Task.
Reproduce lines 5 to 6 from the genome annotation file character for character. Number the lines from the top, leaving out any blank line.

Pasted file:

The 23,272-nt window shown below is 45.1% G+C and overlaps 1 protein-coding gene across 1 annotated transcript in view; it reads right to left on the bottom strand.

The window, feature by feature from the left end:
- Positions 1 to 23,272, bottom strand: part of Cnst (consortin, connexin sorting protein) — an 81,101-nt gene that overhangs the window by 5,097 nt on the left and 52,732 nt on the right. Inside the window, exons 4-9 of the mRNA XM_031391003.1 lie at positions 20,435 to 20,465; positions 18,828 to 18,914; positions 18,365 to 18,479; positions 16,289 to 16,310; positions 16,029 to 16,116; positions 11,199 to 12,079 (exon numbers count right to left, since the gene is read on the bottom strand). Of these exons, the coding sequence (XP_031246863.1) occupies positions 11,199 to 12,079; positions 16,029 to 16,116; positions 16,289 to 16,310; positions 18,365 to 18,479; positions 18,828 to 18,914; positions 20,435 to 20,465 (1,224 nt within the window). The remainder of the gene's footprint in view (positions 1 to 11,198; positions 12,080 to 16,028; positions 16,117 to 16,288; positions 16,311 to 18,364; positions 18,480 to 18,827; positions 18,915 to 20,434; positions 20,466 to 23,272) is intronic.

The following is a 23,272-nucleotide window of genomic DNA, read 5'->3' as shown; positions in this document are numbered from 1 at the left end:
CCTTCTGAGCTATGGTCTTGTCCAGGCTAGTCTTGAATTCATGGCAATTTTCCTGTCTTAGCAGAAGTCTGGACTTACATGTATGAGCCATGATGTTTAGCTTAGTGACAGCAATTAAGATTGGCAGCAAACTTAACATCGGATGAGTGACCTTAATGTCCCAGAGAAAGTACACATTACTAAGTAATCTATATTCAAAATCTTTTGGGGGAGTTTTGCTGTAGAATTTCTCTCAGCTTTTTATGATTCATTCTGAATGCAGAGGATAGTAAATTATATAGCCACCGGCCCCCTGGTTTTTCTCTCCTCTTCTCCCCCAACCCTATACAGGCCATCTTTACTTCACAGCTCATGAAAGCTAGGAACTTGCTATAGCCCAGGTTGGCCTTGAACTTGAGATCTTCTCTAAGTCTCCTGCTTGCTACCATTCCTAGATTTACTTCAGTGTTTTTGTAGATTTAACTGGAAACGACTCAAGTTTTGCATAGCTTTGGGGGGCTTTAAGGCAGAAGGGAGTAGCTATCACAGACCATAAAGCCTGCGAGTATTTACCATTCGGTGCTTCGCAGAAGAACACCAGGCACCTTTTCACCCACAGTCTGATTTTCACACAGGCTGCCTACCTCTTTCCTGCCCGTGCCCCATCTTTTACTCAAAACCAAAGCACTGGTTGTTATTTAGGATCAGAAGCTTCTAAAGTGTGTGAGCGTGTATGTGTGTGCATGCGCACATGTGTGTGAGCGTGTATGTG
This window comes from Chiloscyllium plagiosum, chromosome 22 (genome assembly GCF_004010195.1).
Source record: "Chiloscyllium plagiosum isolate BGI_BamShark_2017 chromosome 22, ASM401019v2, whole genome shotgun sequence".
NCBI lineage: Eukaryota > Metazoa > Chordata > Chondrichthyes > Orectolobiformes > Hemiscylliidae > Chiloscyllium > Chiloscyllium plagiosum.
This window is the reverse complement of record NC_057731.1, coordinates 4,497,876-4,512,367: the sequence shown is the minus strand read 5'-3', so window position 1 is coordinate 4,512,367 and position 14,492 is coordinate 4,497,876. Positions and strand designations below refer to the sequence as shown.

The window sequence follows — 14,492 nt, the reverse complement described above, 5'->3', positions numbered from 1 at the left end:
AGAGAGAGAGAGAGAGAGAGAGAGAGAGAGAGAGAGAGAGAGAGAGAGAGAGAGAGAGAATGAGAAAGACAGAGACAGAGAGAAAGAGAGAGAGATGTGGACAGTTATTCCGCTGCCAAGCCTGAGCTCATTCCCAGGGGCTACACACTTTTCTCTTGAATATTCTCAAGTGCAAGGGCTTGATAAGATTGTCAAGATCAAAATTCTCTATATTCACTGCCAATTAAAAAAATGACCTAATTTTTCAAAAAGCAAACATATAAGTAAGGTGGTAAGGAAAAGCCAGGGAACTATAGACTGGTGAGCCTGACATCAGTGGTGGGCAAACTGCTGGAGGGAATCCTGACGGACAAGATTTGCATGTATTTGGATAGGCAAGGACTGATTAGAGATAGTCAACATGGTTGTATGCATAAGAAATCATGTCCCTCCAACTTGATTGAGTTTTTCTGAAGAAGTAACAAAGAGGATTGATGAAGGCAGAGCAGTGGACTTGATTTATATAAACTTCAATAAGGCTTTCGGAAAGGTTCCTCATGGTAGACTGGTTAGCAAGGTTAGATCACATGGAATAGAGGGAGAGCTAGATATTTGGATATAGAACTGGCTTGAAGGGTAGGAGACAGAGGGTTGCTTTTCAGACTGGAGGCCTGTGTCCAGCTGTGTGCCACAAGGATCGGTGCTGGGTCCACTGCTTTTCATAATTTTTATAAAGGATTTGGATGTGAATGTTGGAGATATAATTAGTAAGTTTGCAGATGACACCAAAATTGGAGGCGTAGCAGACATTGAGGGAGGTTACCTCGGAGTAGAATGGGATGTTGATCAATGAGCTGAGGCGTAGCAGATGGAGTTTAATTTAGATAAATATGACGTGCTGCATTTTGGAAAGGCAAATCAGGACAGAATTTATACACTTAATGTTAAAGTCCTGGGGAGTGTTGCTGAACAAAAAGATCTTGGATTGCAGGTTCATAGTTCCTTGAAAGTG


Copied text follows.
CCTTCTGAGCTATGGTCTTGTCCAGGCTAGTCTTGAATTCATGGCAATTTTCCTGTCTTAGCAGAAGTCTGGACTTACATGTATGAGCCATGATGTTTAGCTTAGTGACAGCAATTAAGATTGGCAGCAAACTTAACATCGGATGAGTGACCTTAATGTCCCAGAGAAAGTACACATTACTAAGTAATCTATATTCAAAATCTTTTGGGGGAGTTTTGCTGTAGAATTTCTCTCAGCTTTTTATGATTCATTCTGAATGCAGAGGATAGTAAATTATATAGCCACCGGCCCCCTGGTTTTTCTCTCCTCTTCTCCCCCAACCCTATACAGGCCATCTTTACTTCACAGCTCATGAAAGCTAGGAACTTGCTATAGCCCAGGTTGGCCTTGAACTTGAGATCTTCTCTAAGTCTCCTGCTTGCTACCATTCCTAGATTTACTTCAGTGTTTTTGTAGATTTAACTGGAAACGACTCAAGTTTTGCATAGCTTTGGGGGGCTTTAAGGCAGAAGGGAGTAGCTATCACAGACCATAAAGCCTGCGAGTATTTACCATTCGGTGCTTCGCAGAAGAACACCAGGCACCTTTTCACCCACAGTCTGATTTTCACACAGGCTGCCTACCTCTTTCCTGCCCGTGCCCCATCTTTTACTCAAAACCAAAGCACTGGTTGTTATTTAGGATCAGAAGCTTCTAAAGTGTGTGAGCGTGTATGTGTGTGCATGCGCACATGTGTGTGAGCGTGTATGTG
This window comes from Chiloscyllium plagiosum, chromosome 22 (genome assembly GCF_004010195.1).